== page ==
Throughout Lily Tuck's career, she's been praised by critics for her crisp, lean language and sensuous explorations of exotic locales and complex psychologies. From Siam to Paraguay and beyond, Tuck inspires readers to travel into unfamiliar realms, and her newest novel is no exception. Slender, potent, and utterly engaging, I Married You For Happiness combines marriage, mathematics, and the probability of an afterlife to create Tuck's most affecting and riveting book yet.
"His hand is growing cold, still she holds it" is how this novel that tells the story of a marriage begins. The tale unfolds over a single night as Nina sits at the bedside of her husband, Philip, whose sudden and unexpected death is the reason for her lonely vigil. Still too shocked to grieve, she lets herself remember the defining moments of their long union, beginning with their meeting in Paris. She is an artist, he a highly accomplished mathematician - a collision of two different worlds that merged to form an intricate and passionate love. As we move through select memories - real and imagined - Tuck reveals the most private intimacies, dark secrets, and overwhelming joys that defined Nina and Philip's life together.
Even though Tuck profiles a marriage at its most vulnerable and tragic moments, she also vividly portrays the pleasures and strengths of a marriage partnership. And the ending, although ambiguous and certainly surprising, is the perfect distillation of the novel's themes and preoccupations. Tuck writes both clearly and concisely about mathematics; her explications of complicated problems such as the Schrödinger's cat paradox dovetail nicely with the rest of the narrative, echoing, but never upstaging, the novel's other themes. (Reviewed by Norah Piehl).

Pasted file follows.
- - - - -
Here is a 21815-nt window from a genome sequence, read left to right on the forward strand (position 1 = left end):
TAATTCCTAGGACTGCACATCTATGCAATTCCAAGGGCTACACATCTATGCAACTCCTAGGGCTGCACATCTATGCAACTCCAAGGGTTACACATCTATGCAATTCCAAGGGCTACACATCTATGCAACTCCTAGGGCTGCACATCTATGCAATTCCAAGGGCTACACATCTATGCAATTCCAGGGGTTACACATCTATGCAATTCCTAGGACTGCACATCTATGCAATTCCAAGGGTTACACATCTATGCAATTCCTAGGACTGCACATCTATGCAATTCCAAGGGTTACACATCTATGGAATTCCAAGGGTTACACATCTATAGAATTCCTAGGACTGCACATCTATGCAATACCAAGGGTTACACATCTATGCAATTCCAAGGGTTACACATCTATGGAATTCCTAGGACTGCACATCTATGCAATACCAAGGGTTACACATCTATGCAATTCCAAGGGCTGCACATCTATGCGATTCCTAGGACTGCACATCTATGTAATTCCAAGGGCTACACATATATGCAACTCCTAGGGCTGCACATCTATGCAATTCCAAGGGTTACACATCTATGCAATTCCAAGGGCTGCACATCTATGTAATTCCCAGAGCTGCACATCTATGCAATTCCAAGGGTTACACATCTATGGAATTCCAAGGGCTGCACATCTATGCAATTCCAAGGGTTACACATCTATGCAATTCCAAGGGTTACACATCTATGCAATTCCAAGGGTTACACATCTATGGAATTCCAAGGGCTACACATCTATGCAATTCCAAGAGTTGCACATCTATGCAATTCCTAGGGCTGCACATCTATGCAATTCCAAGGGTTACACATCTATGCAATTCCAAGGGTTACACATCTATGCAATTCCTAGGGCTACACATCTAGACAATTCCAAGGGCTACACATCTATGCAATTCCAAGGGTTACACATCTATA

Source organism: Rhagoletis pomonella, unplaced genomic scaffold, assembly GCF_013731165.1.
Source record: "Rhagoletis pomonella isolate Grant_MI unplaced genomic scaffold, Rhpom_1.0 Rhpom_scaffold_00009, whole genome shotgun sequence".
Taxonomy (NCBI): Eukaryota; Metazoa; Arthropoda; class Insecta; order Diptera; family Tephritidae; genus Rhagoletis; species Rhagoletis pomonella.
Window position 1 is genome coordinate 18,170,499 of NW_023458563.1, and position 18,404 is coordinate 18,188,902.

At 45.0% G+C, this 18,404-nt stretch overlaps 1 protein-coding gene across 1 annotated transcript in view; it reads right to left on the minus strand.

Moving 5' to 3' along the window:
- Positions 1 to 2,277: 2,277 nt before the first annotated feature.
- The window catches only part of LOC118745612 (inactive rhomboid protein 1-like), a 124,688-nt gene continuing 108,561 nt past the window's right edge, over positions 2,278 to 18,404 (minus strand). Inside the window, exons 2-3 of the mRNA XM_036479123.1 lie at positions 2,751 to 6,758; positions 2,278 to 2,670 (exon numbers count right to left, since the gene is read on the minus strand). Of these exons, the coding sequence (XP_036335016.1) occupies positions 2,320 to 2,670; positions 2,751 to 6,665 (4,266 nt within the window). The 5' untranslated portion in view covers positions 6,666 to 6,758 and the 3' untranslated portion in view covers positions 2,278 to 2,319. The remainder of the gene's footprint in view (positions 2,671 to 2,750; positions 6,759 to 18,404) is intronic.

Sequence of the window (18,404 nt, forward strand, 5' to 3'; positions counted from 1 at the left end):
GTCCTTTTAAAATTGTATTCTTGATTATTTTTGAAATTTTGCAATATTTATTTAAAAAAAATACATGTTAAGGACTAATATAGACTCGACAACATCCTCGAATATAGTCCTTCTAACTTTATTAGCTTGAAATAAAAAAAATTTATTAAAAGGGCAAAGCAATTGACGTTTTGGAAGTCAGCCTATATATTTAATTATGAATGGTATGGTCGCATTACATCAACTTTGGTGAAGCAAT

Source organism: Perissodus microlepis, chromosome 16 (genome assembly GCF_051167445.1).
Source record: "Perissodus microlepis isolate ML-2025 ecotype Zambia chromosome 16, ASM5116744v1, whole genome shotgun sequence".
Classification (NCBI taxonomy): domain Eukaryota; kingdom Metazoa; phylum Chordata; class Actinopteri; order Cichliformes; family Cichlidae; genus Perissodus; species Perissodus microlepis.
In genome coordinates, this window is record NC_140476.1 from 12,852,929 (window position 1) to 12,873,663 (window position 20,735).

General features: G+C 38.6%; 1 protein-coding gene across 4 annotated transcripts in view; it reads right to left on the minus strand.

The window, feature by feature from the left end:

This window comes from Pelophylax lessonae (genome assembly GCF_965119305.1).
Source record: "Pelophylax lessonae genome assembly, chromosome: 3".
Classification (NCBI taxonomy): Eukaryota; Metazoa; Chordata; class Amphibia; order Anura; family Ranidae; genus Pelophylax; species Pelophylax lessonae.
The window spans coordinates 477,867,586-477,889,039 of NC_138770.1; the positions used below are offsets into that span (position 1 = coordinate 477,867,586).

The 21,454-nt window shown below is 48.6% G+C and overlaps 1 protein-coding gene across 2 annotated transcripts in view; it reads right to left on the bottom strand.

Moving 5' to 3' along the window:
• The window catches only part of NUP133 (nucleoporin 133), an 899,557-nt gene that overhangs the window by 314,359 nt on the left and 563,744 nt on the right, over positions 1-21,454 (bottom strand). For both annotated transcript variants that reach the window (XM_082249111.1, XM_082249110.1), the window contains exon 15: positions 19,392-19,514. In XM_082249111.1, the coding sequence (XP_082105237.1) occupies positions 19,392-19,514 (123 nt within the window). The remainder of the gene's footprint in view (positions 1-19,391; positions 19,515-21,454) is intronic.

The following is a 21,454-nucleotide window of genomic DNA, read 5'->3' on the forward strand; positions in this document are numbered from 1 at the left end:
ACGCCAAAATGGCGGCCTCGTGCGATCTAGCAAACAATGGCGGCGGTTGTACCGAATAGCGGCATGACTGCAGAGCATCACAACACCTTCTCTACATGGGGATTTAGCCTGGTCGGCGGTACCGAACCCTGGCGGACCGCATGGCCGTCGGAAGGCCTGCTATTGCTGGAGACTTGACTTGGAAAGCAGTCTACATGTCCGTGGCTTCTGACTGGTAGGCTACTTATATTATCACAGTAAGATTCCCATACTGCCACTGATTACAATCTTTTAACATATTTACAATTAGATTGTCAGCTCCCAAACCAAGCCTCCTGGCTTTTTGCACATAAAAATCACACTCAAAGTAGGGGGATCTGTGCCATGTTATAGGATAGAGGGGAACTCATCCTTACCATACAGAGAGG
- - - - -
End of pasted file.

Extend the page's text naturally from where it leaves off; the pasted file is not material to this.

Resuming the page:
The writing is lyrical and striking, vividly capturing the nature of memory and the way in which love, though never simple, is contained and proven in the small, indelible moments of our lives.
The Boston Globe
Beautiful... Tuck produces spare prose that doesn't sacrifice tension or emotion in its economy.... An artfully crafted still life of one couple's marriage.
A full and satisfying portrayal of a marriage... Great fodder for readers who enjoy pondering life's larger questions.
Does the couple's mutual happiness provide a Hegelian synthesis? Not quite, though Tuck's crisp writing is a joy.
Starred Review. A breathlessly mannered, affecting new work... Small, vital snapshots make up two lives closely shared, and beautifully portrayed in this triumph of a novel.
One classic thought experiment (i.e. an experiment that is purely theoretical but could never be actually carried out) that plays a pivotal role in I Married You for Happiness is the famous case of Schrödinger's cat. "Something else about a cat," Nina recalls. "Something she can never quite grasp. Tell me again, she whispers to Philip. This time, I promise, I'll try to understand."
In everyday life, at the macroscopic level, we can explain the physics of how things move; if you hit a billiard ball with a pool cue with a certain force, you can calculate where it will end up. But when dealing with near-invisible particles at a very small scale, it's a completely different ballgame. It has been discovered that determining where and how these particles move isn't predictable in the classical sense; their properties are erratic. So these particles are studied in terms of probability; it's probable that any given particle will be located here at a certain time, or it's probable that it will be moving at this velocity. This type of...
On the verge of giving upanchored to dreams that never came true and to people who have long since disappeared from their livesVan Booy's characters walk the streets of these stark and beautiful stories until chance meetings with strangers force them to face responsibility for lives they thought had continued on without them.
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